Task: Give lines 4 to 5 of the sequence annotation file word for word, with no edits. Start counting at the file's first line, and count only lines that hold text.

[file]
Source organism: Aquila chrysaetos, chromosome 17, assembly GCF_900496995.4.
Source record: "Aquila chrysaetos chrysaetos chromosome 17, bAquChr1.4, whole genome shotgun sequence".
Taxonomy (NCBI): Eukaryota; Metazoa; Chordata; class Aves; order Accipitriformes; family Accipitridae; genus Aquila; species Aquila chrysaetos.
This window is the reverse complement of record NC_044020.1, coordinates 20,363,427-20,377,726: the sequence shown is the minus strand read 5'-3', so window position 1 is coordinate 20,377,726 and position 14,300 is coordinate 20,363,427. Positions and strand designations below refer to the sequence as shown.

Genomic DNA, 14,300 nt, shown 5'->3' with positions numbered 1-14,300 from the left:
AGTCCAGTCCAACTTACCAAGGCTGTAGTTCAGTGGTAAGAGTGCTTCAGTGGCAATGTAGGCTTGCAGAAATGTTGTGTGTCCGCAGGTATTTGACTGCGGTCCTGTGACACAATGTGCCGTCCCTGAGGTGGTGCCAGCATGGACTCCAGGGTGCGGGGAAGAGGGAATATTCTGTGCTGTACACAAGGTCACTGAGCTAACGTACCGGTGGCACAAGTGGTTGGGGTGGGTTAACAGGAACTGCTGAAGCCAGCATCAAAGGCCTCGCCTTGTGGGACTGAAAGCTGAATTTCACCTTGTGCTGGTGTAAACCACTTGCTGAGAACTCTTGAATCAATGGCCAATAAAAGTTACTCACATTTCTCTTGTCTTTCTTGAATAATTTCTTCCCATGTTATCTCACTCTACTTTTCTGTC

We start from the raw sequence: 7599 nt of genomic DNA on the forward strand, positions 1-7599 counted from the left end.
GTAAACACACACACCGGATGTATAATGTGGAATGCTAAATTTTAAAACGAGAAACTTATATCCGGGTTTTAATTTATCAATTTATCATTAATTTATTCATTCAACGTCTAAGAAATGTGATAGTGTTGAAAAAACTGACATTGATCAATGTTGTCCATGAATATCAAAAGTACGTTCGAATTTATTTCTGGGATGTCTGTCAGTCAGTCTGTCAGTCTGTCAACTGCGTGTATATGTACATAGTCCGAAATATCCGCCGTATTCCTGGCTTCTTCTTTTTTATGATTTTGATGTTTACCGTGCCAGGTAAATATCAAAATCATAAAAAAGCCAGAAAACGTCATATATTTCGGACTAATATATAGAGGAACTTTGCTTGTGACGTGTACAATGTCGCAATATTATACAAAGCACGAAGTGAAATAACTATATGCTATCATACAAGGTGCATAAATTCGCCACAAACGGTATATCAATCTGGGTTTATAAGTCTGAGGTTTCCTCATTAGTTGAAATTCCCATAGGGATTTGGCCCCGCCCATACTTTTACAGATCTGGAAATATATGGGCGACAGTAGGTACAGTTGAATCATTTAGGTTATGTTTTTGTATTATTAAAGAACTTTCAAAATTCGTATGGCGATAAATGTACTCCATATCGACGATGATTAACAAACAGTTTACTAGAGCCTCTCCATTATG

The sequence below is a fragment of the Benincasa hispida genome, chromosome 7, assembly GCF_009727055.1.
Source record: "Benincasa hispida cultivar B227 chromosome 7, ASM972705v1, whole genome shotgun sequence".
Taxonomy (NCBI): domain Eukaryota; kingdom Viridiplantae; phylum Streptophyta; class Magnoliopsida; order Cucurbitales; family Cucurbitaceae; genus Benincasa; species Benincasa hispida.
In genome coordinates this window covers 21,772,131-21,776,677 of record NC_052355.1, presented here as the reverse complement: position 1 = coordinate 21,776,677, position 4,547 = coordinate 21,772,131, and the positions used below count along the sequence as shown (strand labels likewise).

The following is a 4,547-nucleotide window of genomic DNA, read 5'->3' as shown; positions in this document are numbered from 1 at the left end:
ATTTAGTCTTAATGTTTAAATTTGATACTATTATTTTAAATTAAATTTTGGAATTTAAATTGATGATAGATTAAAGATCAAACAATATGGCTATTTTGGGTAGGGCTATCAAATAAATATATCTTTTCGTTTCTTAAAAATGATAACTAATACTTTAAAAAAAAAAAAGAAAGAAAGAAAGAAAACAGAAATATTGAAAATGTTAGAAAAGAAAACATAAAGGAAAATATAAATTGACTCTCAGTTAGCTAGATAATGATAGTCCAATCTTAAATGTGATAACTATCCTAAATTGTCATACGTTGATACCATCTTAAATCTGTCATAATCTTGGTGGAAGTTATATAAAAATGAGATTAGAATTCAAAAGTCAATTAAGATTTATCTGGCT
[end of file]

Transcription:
This window is the reverse complement of record NC_044020.1, coordinates 20,363,427-20,377,726: the sequence shown is the minus strand read 5'-3', so window position 1 is coordinate 20,377,726 and position 14,300 is coordinate 20,363,427. Positions and strand designations below refer to the sequence as shown.

Genomic DNA, 14,300 nt, shown 5'->3' with positions numbered 1-14,300 from the left: